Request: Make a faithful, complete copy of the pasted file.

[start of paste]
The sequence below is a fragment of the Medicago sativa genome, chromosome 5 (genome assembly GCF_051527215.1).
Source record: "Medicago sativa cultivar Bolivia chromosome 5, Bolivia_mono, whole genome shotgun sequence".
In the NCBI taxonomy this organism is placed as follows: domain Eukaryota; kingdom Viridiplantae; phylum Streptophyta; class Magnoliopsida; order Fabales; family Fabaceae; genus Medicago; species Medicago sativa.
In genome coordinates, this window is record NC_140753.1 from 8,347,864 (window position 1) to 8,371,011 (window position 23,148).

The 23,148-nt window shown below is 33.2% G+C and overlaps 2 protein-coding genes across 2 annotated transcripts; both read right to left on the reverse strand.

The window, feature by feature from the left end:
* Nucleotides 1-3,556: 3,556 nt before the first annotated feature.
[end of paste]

The sequence below is a fragment of the Medicago sativa genome, chromosome 5 (genome assembly GCF_051527215.1).
Source record: "Medicago sativa cultivar Bolivia chromosome 5, Bolivia_mono, whole genome shotgun sequence".
In the NCBI taxonomy this organism is placed as follows: domain Eukaryota; kingdom Viridiplantae; phylum Streptophyta; class Magnoliopsida; order Fabales; family Fabaceae; genus Medicago; species Medicago sativa.
In genome coordinates, this window is record NC_140753.1 from 8,347,864 (window position 1) to 8,371,011 (window position 23,148).

The 23,148-nt window shown below is 33.2% G+C and overlaps 2 protein-coding genes across 2 annotated transcripts; both read right to left on the reverse strand.

The window, feature by feature from the left end:
* Nucleotides 1-3,556: 3,556 nt before the first annotated feature.